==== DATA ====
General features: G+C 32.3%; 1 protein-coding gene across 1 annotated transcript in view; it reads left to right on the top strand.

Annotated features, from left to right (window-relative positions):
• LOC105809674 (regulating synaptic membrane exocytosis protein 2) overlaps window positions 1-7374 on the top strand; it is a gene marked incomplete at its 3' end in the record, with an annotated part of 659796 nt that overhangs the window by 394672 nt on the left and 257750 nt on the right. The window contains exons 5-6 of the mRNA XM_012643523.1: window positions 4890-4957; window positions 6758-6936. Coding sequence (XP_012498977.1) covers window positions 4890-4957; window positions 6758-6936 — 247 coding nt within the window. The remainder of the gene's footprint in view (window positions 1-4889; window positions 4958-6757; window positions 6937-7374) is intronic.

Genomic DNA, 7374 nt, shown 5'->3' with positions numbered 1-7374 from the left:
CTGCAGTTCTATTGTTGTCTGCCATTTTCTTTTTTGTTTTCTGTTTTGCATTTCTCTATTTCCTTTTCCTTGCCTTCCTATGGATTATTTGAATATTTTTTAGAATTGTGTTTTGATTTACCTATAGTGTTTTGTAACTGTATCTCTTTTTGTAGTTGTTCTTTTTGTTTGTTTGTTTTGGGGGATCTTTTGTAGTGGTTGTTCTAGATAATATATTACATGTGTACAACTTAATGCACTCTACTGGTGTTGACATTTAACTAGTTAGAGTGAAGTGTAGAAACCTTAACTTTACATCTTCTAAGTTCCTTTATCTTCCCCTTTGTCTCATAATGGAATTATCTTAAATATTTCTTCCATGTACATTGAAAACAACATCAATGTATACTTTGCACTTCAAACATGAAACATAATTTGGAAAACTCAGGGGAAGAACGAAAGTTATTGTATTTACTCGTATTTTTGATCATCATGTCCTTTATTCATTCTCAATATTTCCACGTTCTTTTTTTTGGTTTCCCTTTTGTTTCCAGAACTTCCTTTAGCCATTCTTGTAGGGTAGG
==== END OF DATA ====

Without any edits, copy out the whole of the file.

General features: G+C 32.3%; 1 protein-coding gene across 1 annotated transcript in view; it reads left to right on the top strand.

Annotated features, from left to right (window-relative positions):
• LOC105809674 (regulating synaptic membrane exocytosis protein 2) overlaps window positions 1-7374 on the top strand; it is a gene marked incomplete at its 3' end in the record, with an annotated part of 659796 nt that overhangs the window by 394672 nt on the left and 257750 nt on the right. The window contains exons 5-6 of the mRNA XM_012643523.1: window positions 4890-4957; window positions 6758-6936. Coding sequence (XP_012498977.1) covers window positions 4890-4957; window positions 6758-6936 — 247 coding nt within the window. The remainder of the gene's footprint in view (window positions 1-4889; window positions 4958-6757; window positions 6937-7374) is intronic.

Genomic DNA, 7374 nt, shown 5'->3' with positions numbered 1-7374 from the left:
CTGCAGTTCTATTGTTGTCTGCCATTTTCTTTTTTGTTTTCTGTTTTGCATTTCTCTATTTCCTTTTCCTTGCCTTCCTATGGATTATTTGAATATTTTTTAGAATTGTGTTTTGATTTACCTATAGTGTTTTGTAACTGTATCTCTTTTTGTAGTTGTTCTTTTTGTTTGTTTGTTTTGGGGGATCTTTTGTAGTGGTTGTTCTAGATAATATATTACATGTGTACAACTTAATGCACTCTACTGGTGTTGACATTTAACTAGTTAGAGTGAAGTGTAGAAACCTTAACTTTACATCTTCTAAGTTCCTTTATCTTCCCCTTTGTCTCATAATGGAATTATCTTAAATATTTCTTCCATGTACATTGAAAACAACATCAATGTATACTTTGCACTTCAAACATGAAACATAATTTGGAAAACTCAGGGGAAGAACGAAAGTTATTGTATTTACTCGTATTTTTGATCATCATGTCCTTTATTCATTCTCAATATTTCCACGTTCTTTTTTTTGGTTTCCCTTTTGTTTCCAGAACTTCCTTTAGCCATTCTTGTAGGGTAGG